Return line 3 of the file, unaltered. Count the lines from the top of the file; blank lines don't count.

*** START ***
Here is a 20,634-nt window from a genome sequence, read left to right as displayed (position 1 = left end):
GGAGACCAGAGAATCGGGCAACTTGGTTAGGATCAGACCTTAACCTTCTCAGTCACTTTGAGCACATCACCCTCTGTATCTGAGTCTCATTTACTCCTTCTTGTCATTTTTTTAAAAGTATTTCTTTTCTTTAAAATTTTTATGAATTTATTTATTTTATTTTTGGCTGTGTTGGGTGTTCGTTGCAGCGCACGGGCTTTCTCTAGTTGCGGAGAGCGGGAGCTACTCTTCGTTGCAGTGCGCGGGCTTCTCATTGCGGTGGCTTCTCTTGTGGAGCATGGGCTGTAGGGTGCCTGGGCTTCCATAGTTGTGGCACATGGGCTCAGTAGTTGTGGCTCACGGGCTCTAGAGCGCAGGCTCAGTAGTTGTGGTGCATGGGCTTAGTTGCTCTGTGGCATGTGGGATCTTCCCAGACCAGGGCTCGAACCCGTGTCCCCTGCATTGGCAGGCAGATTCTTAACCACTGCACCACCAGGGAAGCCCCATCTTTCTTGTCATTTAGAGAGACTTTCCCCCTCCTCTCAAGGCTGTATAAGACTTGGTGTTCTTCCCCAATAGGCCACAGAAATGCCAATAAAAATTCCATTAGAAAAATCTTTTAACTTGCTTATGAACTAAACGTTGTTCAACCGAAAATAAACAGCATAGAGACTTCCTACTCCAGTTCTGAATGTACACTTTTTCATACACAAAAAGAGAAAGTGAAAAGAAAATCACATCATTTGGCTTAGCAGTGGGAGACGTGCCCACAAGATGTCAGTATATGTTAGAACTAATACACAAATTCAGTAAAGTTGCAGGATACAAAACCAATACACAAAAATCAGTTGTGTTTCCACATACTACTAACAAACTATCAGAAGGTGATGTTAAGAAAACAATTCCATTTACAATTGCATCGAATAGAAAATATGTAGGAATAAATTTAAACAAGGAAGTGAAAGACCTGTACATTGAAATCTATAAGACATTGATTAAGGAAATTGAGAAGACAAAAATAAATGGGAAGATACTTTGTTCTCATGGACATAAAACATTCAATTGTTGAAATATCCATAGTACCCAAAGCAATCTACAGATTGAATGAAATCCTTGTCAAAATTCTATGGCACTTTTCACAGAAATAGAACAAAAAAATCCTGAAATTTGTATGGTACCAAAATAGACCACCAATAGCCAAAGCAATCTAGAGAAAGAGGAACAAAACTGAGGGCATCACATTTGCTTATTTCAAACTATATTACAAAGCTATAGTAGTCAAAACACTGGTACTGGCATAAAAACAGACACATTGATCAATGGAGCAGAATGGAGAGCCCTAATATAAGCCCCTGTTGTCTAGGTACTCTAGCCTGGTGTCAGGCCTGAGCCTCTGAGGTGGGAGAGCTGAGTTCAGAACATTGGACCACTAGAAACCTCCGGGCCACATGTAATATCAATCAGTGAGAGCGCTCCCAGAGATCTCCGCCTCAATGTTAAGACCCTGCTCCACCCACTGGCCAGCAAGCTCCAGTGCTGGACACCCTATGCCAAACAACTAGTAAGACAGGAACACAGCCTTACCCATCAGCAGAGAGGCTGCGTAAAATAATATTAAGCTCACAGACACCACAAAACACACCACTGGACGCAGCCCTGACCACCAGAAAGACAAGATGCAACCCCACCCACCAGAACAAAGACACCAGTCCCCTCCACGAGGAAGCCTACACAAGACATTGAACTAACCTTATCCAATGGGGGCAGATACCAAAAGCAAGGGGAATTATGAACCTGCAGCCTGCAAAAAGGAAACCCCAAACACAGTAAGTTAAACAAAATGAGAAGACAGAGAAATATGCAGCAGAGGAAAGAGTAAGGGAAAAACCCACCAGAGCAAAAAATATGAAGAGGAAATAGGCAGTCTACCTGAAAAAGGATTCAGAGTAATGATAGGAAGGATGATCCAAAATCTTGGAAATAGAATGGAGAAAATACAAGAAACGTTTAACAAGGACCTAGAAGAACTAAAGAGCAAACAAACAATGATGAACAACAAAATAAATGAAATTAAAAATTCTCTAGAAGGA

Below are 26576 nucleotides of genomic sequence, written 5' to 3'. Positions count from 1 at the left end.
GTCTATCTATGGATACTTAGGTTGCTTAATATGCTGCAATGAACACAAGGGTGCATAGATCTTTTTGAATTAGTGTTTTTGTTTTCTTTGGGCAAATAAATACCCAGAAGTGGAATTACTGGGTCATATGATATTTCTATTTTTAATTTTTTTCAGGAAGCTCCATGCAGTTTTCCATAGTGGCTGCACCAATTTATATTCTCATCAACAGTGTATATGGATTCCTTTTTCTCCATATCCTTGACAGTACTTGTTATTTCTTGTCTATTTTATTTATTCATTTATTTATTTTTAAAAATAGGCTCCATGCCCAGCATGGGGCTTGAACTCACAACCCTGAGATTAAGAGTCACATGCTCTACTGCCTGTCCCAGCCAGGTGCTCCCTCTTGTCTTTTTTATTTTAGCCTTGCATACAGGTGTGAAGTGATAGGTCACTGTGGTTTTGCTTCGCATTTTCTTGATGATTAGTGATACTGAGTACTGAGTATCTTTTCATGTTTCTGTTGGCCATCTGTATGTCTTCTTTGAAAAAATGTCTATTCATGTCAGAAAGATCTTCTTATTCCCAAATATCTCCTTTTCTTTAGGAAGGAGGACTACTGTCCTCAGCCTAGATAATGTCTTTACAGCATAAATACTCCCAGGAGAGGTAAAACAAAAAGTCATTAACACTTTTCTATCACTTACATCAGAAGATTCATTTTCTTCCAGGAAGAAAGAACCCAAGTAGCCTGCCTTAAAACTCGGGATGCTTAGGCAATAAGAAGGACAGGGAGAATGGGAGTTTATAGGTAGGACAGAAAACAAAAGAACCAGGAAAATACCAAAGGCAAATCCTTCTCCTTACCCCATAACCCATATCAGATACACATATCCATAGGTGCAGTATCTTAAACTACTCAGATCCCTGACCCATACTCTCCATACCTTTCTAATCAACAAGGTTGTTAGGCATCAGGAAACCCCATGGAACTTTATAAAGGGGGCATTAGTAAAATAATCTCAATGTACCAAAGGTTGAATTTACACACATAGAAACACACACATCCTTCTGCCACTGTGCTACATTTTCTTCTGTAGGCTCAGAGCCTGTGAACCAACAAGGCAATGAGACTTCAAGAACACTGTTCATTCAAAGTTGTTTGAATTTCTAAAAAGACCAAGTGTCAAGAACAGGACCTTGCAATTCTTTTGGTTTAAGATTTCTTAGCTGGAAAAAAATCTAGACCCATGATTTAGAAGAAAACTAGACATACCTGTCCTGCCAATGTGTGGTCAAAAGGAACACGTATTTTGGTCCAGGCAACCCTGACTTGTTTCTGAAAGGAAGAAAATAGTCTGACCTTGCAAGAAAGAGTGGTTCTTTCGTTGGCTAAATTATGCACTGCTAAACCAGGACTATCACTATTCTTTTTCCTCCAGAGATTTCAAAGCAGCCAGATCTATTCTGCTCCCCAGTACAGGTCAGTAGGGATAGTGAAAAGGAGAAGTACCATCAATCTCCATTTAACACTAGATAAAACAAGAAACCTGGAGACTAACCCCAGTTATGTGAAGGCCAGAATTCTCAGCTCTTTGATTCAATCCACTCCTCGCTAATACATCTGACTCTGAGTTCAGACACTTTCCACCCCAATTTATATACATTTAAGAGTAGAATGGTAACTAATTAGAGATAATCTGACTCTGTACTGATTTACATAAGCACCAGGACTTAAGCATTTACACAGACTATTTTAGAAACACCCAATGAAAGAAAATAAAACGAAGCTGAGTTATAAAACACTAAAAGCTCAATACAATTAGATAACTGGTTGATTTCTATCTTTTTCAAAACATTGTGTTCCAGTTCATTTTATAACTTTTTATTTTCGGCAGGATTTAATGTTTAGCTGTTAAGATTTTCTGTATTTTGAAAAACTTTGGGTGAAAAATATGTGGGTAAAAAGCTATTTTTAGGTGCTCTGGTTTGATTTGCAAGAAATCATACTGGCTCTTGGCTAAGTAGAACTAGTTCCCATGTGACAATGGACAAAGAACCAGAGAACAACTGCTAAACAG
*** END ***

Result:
Below are 26576 nucleotides of genomic sequence, written 5' to 3'. Positions count from 1 at the left end.